James has 18 years' experience in Asian markets, as a broker with BZW and Kim
Eng in London and with Arab-Malaysian, TA
and Caspian in Malaysia. He has lived in
Asia since 1993.
The fund was launched on 1 December 2004.
Can you briefly explain the strategy
of the Pangolin Asia Fund and its geographical
The fund is long only driven by individual
company fundamentals. It does not focus
on any one country but will invest in
situations the manager feels comfortable
with. I am familiar with investing in
Hong Kong, Malaysia, Indonesia and Singapore
and am relearning Thailand and the Philippines.
However the fund can invest anywhere
within a wide definition of Asia and
will do so if it can find undervalued
companies. Investments are chosen largely
on the back of company visits.
The strategy is to buy and hold and
reinvest dividends. The fund will not
hedge or gear except in extreme circumstances.
There will be no management of volatility
and the intention is to make absolute
returns over the long term.
What will be the focus of the fund
in terms of sector and capitalisation,
and what is the concentration of the
There is no focus in terms of sector
or capitalisation. Investments are chosen
purely on individual merit. The whole
fund can be invested in one country
or one sector. Up to 25% of the portfolio
can be invested in the instruments of
one issuer at the time of purchase although
the portfolio is unlikely to be so concentrated.
Often perceived value is to be found
in smaller companies; therefore it is
logical to expect a large proportion
of the funds assets to be in smaller
Currently the portfolio is about 33%
invested in three positions. This does
not reflect bearishness but the inability
to buy companies at decent levels largely
caused by year-end window dressing,
Tell us about your personal track
record of investing in Malaysia.
From August 1998 till the end of October
2004, my personal portfolio of Malaysia
stocks returned about 900%, using a
focused bottom-up strategy.
In 1998 I took the view that foreign
fears of political and economic meltdown
were exaggerated. I was able to buy
good companies ridiculously cheaply
at that time. Even after the market
had recovered there were still many
pricing anomalies to be taken advantage
Will the Pangolin Asia Fund invest
in the same fashion as you did personally?
Yes, except that there is a limit on
concentration and as the fund size grows,
liquidity may be an issue. Furthermore
with Asia being back in vogue, it is
harder to find obviously mispriced assets.
In 1998 one could have bought any counter
and made money. Now one has to work
a bit harder.
The fund may close to new investors
if I cannot find anything to buy at
any particular point in time.
The fund has redemption penalties
of 7%, 5% and 3% for the first three
I wish to deter investors without a
similar mindset. Short-term redemptions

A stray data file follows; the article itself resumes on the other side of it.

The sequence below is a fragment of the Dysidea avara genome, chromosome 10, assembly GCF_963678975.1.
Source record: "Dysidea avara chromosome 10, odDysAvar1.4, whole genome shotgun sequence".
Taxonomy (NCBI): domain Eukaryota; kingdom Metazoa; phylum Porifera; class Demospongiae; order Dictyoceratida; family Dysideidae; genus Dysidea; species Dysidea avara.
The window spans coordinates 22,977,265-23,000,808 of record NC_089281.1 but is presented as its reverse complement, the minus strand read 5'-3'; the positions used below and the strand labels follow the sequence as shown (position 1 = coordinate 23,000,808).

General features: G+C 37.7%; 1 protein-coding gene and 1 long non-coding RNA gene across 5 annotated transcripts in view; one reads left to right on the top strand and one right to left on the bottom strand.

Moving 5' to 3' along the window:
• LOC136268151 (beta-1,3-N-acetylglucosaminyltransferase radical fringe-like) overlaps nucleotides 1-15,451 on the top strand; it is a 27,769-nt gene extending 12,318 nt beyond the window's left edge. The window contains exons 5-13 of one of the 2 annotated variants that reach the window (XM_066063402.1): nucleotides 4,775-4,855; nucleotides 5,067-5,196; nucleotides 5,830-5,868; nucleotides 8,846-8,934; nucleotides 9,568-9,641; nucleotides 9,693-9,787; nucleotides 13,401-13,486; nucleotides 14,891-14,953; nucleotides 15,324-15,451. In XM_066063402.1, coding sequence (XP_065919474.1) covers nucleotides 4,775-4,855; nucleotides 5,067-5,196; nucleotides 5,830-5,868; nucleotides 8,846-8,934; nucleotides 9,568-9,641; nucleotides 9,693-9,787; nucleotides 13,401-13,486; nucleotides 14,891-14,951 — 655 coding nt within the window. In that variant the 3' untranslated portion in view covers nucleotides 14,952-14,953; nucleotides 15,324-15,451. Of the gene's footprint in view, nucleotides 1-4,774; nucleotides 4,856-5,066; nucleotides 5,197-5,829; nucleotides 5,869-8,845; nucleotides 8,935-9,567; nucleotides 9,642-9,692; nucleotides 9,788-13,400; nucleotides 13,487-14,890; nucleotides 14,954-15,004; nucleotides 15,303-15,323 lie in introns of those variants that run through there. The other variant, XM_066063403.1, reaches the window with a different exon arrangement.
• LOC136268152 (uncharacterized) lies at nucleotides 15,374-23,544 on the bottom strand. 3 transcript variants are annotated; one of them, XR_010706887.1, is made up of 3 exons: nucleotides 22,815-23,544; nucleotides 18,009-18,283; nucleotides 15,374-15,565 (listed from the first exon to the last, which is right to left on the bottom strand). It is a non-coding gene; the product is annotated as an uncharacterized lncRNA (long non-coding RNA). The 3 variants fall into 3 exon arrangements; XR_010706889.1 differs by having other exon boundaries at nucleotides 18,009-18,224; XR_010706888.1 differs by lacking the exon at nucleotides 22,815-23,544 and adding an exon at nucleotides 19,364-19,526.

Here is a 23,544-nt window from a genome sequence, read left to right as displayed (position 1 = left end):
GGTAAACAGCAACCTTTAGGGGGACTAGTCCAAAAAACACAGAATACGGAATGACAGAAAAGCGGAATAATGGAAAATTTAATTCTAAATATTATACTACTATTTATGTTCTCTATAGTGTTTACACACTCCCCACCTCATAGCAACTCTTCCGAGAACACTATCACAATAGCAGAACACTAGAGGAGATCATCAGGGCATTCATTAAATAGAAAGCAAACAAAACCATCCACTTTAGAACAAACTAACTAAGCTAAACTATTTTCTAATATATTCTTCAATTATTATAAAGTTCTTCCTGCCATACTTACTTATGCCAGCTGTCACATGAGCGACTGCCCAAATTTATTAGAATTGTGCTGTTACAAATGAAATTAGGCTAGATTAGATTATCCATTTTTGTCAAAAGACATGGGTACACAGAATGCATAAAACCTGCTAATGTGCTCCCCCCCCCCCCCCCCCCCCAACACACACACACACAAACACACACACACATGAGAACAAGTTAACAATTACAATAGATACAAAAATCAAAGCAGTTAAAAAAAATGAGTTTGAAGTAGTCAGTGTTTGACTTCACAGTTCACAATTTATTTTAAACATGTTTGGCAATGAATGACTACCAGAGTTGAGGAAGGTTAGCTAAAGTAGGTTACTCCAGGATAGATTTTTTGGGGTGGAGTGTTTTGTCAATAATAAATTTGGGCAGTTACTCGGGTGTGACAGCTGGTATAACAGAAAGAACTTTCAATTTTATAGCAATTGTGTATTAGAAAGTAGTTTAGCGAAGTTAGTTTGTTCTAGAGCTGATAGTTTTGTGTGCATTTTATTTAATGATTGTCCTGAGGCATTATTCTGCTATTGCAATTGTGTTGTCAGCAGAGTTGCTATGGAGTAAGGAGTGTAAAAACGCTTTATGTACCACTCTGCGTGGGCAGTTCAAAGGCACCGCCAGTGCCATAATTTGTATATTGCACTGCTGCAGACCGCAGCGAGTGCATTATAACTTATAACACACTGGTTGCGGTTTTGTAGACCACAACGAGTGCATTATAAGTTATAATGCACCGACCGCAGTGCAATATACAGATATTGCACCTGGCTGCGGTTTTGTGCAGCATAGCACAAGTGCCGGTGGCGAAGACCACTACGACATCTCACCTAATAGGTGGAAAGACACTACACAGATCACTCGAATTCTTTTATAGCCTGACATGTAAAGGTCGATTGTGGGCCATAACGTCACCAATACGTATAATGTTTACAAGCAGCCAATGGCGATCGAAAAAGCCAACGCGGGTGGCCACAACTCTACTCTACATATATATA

may affect the value of the fund if
illiquid positions are liquidated too
early. Investors need at least a three-year
view with this fund.
There are plenty of alternative vehicles
for investors wanting hedged or other
strategies, so the message is, if you
don't like the terms, don't invest.
How large is your team currently
and are there plans to add to your team
in the next six months?
I have recently recruited an analyst
who will start soon. Both the fund and
the management company are also supported
by a strong team of directors.
Would you consider launching another
fund or running managed accounts?
I have no plans for any other funds.
I could only run managed accounts with
the same redemption terms as the fund;
otherwise it would be unfair on the
fund's shareholders. Thus investors
might as well come into the fund, unless
the strategy is totally different.
What are your views on ringgit revaluation
will this follow the revaluation
of the renminbi? What form will it take
basket or straight revaluation?
I think that policy makers in Asia
are in love with easy money. Many businesses
in Asia are politician-owned which also
makes clear thinking that bit harder.
There have been some influential calls
for a free float in the Malaysian press
but I would be surprised if Malaysia
were to lead the way on this. If it
were, then this would be very bullish
for future policy direction.
What is your outlook on Malaysia
for the next six months (specifically
on export slowdown and if domestic demand
can pick up the slack)?
I don't really care as I am buying
individual companies, not the market.
How much assets do you currently
have and what are your marketing travel
plans? At what level are you looking
to cap the fund at?
Currently the fund is tiny at just under
US$2m, and some of that is mine. My travel
plans are more associated with uncovering
investments than finding investors. My
cost structure is low so there is not
a desperate requirement to grow the asset
size. Having said that, I will probably
do some marketing in the next couple of
The main problem is that the fund does
not appeal to the mainstream investor;
it is a rather niche product. There
is little point in blindly knocking
on 100 doors in the hope of finding
investors who like my strategy, especially
with the fund being so new. If people
really want to invest they can always
find me (via Eurekahedge's products).
There is no absolute level for capping
the fund. It will be open when I can
find things to buy and closed when I